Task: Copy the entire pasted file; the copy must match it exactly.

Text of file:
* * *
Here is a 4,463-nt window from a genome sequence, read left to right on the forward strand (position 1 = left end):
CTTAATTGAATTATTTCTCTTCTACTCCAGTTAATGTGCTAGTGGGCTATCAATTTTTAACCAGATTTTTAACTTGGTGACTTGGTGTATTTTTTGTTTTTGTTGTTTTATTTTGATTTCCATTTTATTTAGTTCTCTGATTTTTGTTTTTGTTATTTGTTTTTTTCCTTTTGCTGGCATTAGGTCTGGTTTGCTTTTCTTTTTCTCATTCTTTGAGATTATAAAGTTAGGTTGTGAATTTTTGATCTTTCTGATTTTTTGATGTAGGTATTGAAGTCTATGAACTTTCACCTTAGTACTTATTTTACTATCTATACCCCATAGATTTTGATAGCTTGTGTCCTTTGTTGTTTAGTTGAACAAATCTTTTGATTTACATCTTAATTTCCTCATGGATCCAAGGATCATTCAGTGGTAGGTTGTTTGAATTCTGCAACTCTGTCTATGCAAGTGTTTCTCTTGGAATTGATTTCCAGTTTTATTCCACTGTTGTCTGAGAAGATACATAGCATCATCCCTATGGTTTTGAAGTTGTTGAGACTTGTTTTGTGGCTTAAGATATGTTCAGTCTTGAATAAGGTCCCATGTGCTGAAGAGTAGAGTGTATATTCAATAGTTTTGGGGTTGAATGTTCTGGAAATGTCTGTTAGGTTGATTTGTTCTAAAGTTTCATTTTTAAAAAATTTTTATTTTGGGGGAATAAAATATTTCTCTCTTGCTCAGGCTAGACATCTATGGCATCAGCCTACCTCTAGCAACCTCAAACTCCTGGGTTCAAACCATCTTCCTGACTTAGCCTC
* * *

Here is a 4,463-nt window from a genome sequence, read left to right on the forward strand (position 1 = left end):
CTTAATTGAATTATTTCTCTTCTACTCCAGTTAATGTGCTAGTGGGCTATCAATTTTTAACCAGATTTTTAACTTGGTGACTTGGTGTATTTTTTGTTTTTGTTGTTTTATTTTGATTTCCATTTTATTTAGTTCTCTGATTTTTGTTTTTGTTATTTGTTTTTTTCCTTTTGCTGGCATTAGGTCTGGTTTGCTTTTCTTTTTCTCATTCTTTGAGATTATAAAGTTAGGTTGTGAATTTTTGATCTTTCTGATTTTTTGATGTAGGTATTGAAGTCTATGAACTTTCACCTTAGTACTTATTTTACTATCTATACCCCATAGATTTTGATAGCTTGTGTCCTTTGTTGTTTAGTTGAACAAATCTTTTGATTTACATCTTAATTTCCTCATGGATCCAAGGATCATTCAGTGGTAGGTTGTTTGAATTCTGCAACTCTGTCTATGCAAGTGTTTCTCTTGGAATTGATTTCCAGTTTTATTCCACTGTTGTCTGAGAAGATACATAGCATCATCCCTATGGTTTTGAAGTTGTTGAGACTTGTTTTGTGGCTTAAGATATGTTCAGTCTTGAATAAGGTCCCATGTGCTGAAGAGTAGAGTGTATATTCAATAGTTTTGGGGTTGAATGTTCTGGAAATGTCTGTTAGGTTGATTTGTTCTAAAGTTTCATTTTTAAAAAATTTTTATTTTGGGGGAATAAAATATTTCTCTCTTGCTCAGGCTAGACATCTATGGCATCAGCCTACCTCTAGCAACCTCAAACTCCTGGGTTCAAACCATCTTCCTGACTTAGCCTC